A+W NZ Dulux Innovation Tour 2018

12 June 2018

Recently Dulux NZ provided the platform for a few wonderful days in Melbourne for several of our A+W.NZ 2017 Award finalists – Natasha Markham, Jade Kake and Briar Green. The Dulux Innovation Tour is a unique opportunity for selected A+W.NZ Award finalists to gain an insight into the Melbourne Architectural sector, with a focus on the rich architectural history and transformational nature of the city of Melbourne today.

The Innovation tour itinerary included visits to:

·         Eureka Tower which provided a  scope and scale perspective of the Melbourne City built environment

·         Clare Cousins Architectural practice visit hosted by Clare Cousins current National President of AIA.

·         Shrine of Remembrance tour hosted by Andrea Wilson Principal ARM and SOR CEO Dean Lee

·         Dulux Innovation Centre – an inside view of the Dulux colour landscape and the innovation process that drives the Dulux brand.

·         Palais Theatre – the iconic theatre built in 1927 and recently restored using Porters Paints (Porters Paints is owned by Dulux Group)

·         Melbourne School of Design – (University of Melbourne) hosted by Stephen Georgalas Senior Project Leader at JWA and MSD Andrew Middleton UM Development Manager

·         Nightingale Project - hosted -  Bonnie Herring, Breathe Architecture Director. A world in which contemporary urban housing is built to support wellbeing, community and liveability.

·         Dulux Colour Awards – the 32nd annual awards held at the National Gallery of Victoria - attended by in excess of 200 guests.

Here Jade Kake reflects on the tour;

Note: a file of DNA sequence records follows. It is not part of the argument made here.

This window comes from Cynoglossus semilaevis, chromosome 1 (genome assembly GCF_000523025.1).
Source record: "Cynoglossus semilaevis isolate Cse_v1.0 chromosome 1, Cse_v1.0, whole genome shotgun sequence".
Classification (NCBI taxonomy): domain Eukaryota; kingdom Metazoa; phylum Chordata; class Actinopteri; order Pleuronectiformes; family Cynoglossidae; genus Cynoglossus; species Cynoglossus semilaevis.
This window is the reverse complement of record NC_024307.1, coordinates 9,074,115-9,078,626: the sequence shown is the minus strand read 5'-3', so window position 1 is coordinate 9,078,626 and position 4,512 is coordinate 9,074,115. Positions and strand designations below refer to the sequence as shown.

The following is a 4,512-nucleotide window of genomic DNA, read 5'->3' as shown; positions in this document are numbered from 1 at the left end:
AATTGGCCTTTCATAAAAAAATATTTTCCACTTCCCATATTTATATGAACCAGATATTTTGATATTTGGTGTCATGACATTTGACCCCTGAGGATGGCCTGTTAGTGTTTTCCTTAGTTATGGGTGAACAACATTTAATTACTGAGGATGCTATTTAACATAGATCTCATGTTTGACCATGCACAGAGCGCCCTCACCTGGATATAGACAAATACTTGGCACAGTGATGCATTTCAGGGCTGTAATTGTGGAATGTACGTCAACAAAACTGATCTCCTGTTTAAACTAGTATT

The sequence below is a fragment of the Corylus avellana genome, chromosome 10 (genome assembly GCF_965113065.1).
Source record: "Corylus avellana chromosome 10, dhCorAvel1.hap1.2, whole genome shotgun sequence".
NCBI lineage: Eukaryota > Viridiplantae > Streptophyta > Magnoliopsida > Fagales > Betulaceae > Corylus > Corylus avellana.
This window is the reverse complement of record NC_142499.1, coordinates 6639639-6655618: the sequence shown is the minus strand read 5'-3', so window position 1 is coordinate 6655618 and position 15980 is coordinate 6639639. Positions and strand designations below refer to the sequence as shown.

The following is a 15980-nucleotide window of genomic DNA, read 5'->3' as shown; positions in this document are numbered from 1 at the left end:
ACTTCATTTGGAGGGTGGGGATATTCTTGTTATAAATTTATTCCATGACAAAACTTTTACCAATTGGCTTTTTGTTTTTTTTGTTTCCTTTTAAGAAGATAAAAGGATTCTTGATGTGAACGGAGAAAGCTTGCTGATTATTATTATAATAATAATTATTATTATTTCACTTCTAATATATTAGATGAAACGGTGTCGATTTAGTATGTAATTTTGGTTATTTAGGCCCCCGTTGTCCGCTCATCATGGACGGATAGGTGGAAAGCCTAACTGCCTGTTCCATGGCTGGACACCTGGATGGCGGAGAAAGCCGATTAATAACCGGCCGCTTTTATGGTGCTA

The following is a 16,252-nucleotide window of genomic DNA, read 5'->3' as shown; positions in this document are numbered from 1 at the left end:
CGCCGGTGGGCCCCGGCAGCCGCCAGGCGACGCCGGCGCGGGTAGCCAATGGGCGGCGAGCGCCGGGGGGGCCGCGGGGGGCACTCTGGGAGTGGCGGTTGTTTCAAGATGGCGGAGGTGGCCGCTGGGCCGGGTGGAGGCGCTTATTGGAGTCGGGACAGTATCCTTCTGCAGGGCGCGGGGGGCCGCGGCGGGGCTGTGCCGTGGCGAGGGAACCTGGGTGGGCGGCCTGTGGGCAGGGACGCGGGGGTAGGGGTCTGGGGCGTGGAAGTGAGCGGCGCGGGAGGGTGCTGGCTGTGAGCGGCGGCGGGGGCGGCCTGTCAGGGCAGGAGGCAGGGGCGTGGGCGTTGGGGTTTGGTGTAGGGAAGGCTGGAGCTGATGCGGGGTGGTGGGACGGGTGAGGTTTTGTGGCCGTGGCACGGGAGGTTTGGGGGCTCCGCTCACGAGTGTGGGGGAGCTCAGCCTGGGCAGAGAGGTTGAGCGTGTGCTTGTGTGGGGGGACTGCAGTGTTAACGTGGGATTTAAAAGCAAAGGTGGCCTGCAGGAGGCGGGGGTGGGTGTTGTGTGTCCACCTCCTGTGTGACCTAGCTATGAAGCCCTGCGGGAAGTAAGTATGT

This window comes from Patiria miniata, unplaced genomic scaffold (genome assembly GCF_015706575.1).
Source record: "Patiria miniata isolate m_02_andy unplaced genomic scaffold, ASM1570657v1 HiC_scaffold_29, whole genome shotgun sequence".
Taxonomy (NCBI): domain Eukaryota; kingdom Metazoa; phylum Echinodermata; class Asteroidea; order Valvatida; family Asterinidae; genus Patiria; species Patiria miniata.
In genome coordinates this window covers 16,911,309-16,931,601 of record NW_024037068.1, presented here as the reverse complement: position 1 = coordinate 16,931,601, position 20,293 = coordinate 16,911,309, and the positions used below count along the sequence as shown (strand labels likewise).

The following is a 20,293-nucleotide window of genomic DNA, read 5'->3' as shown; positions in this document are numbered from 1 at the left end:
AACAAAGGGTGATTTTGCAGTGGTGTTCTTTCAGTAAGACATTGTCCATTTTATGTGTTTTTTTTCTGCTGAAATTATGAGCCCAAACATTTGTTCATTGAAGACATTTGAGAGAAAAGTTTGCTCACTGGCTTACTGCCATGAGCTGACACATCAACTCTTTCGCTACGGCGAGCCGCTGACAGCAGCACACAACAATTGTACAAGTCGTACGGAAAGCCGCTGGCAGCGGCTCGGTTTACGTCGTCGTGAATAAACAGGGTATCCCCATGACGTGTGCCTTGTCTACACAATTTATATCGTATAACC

The study tour was an interesting experience for me, having previously attended architecture school in Brisbane, Australia and having previously living in Melbourne (albeit close to a decade ago).

The use of bold colours and textures in Australian architecture is a lot more pronounced (I think we favour a much more subdued palette) and it was very noticeable to me on this visit.

Nightingale was a highlight for both the architect-led development model and quality of the design. The project makes a strong statement about how we might live more sustainably and be better connected to each other within the urban environment, though it did cause me to pause and think, high-end finishes aside, why shouldn’t developer-led and social housing be of comparable design quality?

The Innovation Centre was a surprising delight – who knew paint science was so interesting? Conversations around colour caused me to consider how I might use colour in my own work, with an emphasis on capturing local and specific colours and textures from the natural environment of Aotearoa.

It was a whirlwind few days with lots to consider and reflect on, though the thing I think I enjoyed most was getting to know and spending time with the other women on the tour.

A visit with Clare Cousins Architects

Andrea Wilson (ARM) Shrine of Remembrance

MAKE Architects (Mel Bright)

Fairly Batch (Breathe Architects) Nightingale 1